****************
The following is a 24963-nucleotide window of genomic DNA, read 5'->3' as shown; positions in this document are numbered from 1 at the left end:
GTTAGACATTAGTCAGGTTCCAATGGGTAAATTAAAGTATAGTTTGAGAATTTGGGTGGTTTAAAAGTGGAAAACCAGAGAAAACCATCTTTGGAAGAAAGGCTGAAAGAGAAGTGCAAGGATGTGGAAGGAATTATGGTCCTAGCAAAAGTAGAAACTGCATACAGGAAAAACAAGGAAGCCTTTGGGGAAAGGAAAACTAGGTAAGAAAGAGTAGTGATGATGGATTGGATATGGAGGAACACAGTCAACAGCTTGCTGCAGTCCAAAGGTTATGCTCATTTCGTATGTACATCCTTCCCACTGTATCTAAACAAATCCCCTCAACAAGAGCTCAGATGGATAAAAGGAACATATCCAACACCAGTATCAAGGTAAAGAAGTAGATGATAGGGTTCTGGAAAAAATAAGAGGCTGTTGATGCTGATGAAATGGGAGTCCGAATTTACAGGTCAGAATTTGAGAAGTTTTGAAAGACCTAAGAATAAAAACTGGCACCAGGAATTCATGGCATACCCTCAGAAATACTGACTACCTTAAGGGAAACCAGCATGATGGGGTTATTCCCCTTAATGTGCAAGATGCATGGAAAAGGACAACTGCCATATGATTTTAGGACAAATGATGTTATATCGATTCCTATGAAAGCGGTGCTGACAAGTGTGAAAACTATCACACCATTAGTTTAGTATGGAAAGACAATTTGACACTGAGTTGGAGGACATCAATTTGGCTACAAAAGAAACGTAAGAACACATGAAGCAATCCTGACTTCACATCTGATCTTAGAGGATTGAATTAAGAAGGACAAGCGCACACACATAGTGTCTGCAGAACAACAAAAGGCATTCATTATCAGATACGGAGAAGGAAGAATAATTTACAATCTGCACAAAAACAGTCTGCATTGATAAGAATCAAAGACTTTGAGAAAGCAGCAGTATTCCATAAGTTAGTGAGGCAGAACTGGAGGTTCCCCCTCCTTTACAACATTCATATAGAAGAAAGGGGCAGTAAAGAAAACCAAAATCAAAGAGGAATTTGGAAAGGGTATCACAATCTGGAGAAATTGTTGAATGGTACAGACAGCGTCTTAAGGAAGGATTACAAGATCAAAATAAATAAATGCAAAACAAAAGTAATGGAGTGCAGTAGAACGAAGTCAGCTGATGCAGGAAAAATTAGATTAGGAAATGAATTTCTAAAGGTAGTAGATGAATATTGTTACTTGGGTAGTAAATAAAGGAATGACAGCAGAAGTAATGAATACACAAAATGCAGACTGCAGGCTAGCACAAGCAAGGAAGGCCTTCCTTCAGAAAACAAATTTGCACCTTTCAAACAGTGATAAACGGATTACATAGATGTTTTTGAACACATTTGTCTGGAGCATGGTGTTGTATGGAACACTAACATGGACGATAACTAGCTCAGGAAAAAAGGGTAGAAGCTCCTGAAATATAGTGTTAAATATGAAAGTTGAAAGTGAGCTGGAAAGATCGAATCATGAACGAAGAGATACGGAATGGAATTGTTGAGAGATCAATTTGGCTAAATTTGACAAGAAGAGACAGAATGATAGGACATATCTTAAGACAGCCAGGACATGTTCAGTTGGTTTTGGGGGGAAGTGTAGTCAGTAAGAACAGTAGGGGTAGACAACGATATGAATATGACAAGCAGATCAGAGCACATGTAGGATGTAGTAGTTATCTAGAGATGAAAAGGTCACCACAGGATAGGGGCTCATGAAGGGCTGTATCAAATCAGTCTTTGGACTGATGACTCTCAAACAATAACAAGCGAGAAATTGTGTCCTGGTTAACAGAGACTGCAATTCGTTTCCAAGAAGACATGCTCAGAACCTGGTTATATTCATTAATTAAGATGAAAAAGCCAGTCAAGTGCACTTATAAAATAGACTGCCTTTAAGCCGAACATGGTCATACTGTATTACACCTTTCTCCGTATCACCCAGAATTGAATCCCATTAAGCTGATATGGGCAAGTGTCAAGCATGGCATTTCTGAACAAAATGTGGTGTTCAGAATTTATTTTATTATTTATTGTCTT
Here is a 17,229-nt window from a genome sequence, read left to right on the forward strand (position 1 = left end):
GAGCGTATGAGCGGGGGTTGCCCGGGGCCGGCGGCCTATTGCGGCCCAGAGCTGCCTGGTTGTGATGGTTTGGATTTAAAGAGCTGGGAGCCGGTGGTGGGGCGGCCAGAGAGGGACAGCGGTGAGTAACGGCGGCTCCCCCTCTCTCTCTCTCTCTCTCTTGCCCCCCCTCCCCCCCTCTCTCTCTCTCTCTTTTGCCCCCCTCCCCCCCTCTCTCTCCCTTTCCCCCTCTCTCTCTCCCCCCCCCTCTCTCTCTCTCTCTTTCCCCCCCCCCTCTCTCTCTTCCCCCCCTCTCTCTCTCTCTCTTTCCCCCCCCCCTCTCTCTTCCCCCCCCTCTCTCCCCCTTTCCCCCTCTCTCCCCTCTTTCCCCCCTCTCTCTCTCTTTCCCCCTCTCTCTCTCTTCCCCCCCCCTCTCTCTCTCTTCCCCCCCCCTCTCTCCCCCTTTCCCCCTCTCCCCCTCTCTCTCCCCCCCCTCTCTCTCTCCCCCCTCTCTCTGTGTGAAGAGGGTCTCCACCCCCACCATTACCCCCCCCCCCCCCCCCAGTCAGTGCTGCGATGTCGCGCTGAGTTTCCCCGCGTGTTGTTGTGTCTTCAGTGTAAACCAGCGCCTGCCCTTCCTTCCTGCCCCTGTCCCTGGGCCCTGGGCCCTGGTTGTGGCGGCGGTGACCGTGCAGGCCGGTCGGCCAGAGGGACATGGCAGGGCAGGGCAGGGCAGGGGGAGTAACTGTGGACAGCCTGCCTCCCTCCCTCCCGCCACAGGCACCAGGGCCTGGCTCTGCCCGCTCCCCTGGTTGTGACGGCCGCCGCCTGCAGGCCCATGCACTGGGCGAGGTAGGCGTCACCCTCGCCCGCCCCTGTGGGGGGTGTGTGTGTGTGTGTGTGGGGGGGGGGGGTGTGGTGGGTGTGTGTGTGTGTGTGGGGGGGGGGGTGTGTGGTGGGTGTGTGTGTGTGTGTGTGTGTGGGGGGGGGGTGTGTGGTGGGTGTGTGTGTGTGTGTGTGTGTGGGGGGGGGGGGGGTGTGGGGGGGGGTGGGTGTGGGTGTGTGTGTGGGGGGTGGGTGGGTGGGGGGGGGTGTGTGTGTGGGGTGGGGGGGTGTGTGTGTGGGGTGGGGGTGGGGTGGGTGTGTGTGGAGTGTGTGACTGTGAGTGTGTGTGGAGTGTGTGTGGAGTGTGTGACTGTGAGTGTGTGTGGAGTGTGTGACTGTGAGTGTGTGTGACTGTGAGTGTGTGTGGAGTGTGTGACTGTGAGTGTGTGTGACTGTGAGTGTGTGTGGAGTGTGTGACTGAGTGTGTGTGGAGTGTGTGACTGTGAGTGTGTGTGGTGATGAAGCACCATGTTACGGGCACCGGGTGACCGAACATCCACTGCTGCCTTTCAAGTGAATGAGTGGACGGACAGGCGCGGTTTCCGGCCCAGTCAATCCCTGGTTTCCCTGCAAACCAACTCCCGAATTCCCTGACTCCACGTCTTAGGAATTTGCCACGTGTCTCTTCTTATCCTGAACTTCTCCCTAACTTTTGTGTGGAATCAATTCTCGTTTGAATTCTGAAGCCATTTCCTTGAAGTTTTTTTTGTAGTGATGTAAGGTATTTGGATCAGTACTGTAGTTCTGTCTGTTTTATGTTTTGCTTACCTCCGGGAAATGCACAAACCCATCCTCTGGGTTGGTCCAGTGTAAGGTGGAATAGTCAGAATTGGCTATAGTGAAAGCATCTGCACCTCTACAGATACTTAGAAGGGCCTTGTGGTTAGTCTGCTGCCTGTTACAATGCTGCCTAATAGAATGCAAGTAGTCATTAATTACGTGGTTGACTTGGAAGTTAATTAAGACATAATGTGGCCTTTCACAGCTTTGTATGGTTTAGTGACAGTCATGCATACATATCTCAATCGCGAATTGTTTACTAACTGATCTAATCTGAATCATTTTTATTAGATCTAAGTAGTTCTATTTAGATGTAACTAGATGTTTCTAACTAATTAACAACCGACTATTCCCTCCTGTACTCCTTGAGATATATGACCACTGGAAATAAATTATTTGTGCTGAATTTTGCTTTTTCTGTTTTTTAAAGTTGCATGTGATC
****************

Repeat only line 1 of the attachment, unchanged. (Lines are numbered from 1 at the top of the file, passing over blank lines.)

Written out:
The following is a 24963-nucleotide window of genomic DNA, read 5'->3' as shown; positions in this document are numbered from 1 at the left end: